First Emperor and the Terracotta Warriors are on the move to Liverpool
5 years ago
It’s just a matter of weeks until the much anticipated Terracotta Warriors are unveiled in the city.
This blockbuster Terracotta Warriors exhibition, opening at the World Museum on 9th February 2018, tells the story of the formative years of the Chinese nation, from the pre-unification Qin Kings, to China’s First Emperor, Qin Shi Huang’s rise to power and the legacy of his achievements in the succeeding Han Dynasty. Seriously, you need to hear the story behind these historic statues.
Visitors will come face to face with extraordinary Terracotta Warriors, including a life-size terracotta horse, as well as other exquisite objects from the Emperor’s vast burial complex. Objects from the Han Dynasty will explore ancient Chinese lifestyle, the economic prosperity of the empire and beautifully crafted artefacts from royal burials.
Spanning almost 1,000 years, this must-see exhibition sheds light on the early years of the Chinese nation, spanning from the 8thcentury BC to the rise of the Qin State to peace and prosperity in the Han Dynasty 220 AD. Shaanxi Province in North West China was home to the First Emperor and his ancestors.
Archaeologists working near Xi’an, the ancient capital of China, have uncovered three large pits of life-sized Terracotta Warriors over the last 40 years, each with their own individual clothing, hair and facial features, along with horses and war chariots.
The pits were found to the east of the Emperor’s mausoleum, an area which at 56 square kilometres is the biggest known burial site on earth. The mausoleum itself remains unopened, but it is estimated there are around 8,000 figures in total, most of which are still to be excavated.
Remarkable new discoveries are continually coming to light, which indicate that Emperor Qin Shi Huang wished to take the entire universe into the afterlife. The scale and lavishness of his burial site and the mystery of the Emperor’s mausoleum forms a major component of the exhibition.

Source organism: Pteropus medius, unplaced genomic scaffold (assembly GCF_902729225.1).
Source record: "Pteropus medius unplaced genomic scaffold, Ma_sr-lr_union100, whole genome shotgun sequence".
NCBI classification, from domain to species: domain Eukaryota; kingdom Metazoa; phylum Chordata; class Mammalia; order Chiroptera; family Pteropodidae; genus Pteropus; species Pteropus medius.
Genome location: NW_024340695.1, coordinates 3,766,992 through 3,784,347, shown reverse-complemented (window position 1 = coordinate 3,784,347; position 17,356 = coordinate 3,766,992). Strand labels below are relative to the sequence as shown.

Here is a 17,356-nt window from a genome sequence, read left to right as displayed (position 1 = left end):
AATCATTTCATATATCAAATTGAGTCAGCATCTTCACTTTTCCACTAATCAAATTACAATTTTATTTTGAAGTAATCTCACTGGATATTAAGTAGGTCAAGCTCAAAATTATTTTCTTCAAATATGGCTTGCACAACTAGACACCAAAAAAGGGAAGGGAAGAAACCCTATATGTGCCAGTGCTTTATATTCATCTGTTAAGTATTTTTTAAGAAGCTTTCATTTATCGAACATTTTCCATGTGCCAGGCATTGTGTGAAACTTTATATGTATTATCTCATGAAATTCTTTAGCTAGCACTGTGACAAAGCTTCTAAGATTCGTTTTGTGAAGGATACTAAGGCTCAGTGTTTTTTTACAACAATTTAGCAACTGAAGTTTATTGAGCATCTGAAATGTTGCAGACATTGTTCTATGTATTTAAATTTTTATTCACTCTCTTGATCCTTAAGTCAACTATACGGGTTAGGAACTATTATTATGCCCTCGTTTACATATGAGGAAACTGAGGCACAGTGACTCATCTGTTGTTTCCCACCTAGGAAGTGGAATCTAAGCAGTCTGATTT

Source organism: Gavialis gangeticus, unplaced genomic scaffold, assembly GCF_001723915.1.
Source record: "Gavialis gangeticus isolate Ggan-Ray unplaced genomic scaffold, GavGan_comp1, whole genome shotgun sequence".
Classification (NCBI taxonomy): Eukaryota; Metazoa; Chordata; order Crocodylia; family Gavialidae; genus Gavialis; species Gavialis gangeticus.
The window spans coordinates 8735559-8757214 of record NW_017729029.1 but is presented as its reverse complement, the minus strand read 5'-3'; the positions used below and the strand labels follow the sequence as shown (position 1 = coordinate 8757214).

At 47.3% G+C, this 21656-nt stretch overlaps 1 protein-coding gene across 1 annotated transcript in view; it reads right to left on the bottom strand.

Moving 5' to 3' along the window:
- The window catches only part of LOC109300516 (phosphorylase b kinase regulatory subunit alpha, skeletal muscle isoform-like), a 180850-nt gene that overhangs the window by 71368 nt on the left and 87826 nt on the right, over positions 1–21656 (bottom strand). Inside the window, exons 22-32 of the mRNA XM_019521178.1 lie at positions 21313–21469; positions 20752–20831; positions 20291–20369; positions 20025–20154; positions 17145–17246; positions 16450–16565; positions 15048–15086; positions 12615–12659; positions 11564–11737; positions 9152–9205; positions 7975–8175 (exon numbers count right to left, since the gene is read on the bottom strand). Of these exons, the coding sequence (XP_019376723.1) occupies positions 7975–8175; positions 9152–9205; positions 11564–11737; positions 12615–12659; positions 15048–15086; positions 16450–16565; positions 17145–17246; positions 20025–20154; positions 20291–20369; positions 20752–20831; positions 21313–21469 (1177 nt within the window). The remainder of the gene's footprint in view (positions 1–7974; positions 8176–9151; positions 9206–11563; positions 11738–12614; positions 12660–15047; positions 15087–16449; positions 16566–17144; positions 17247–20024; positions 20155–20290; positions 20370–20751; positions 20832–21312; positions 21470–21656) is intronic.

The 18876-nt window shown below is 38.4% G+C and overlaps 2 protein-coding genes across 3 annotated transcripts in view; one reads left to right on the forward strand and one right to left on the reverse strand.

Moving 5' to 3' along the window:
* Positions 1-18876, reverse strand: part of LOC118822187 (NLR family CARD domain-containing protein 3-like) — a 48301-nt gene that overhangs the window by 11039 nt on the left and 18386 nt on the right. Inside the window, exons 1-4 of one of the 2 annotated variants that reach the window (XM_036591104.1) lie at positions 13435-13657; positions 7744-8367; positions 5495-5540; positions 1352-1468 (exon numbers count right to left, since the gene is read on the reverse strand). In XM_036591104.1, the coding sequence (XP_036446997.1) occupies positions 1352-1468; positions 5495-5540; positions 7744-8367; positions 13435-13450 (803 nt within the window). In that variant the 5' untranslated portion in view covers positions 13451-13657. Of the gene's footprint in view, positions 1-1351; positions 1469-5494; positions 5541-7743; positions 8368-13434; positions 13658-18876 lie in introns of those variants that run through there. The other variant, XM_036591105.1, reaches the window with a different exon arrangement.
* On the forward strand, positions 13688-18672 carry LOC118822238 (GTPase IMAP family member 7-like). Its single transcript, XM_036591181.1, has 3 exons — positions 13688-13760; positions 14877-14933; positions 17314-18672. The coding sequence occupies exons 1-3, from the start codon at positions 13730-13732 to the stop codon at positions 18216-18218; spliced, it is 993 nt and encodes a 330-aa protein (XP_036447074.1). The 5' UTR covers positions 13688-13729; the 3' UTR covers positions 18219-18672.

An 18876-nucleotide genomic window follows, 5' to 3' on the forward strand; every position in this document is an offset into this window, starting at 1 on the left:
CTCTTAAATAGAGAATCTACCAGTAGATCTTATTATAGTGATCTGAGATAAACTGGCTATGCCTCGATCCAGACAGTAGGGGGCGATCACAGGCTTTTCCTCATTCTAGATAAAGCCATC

David Fleming, Director of National Museums Liverpool, said: “This is a tremendous coup, not just for Liverpool, but for the whole of the UK. As home to one of the oldest Chinese communities in Europe, Liverpool is absolutely the right place for this exhibition, and we are hugely excited to be working with our museum colleagues in China to bring a collection of Warriors, and many other significant historical discoveries to the UK.
“The Terracotta Warriors have found incredible fame around the world since they were discovered by chance in 1974, and this is a once in a lifetime opportunity to see them in Liverpool. We thank our partners in this endeavour, including the Department for Digital, Culture, Media and Sport. I urge everyone to attend this ‘must see’ show, the highlight of Liverpool’s 10th anniversary celebrations as European Capital of Culture in 2018.”
Dr. James Lin, from the Fitzwilliam Museum, Cambridge, has been appointed by National Museums Liverpool as the exhibition’s guest curator. Dr. Lin is an expert in early Chinese material culture, including bronzes and jades.
Dr. Lin, said: “The tradition of burial practice was continued by the Emperor’s successors in the later Han Dynasty, who constructed vast underground chambers and passageways filled with food and drink, as well as animals and clay servants, examples of which will be included in the exhibition; everything the Emperors would need to ensure they enjoyed a luxurious lifestyle for eternity in their underground palaces. China’s First Emperor and the Terracotta Warriors promises to be an extraordinary exhibition, exploring this fascinating pursuit of immortality.”
The exhibition will be accompanied by an exciting programme of activities for schools and a public events programme throughout the duration of its eight-month run. The exhibition is organised by National Museums Liverpool, United Kingdom and the Shaanxi Provincial Cultural Relics Bureau and Shaanxi History Museum (Shaanxi Cultural Heritage Promotion Centre), People’s Republic of China.
Tickets are priced from £14.50 for adults and £5.50 for children aged between 6 and 17 years. Children aged 5 years and under go free and there are a number of additional concessions. National Museums Liverpool members get free unlimited access to the exhibition. Further details of prices and how to book tickets can be found at www.liverpoolmuseums.org.uk/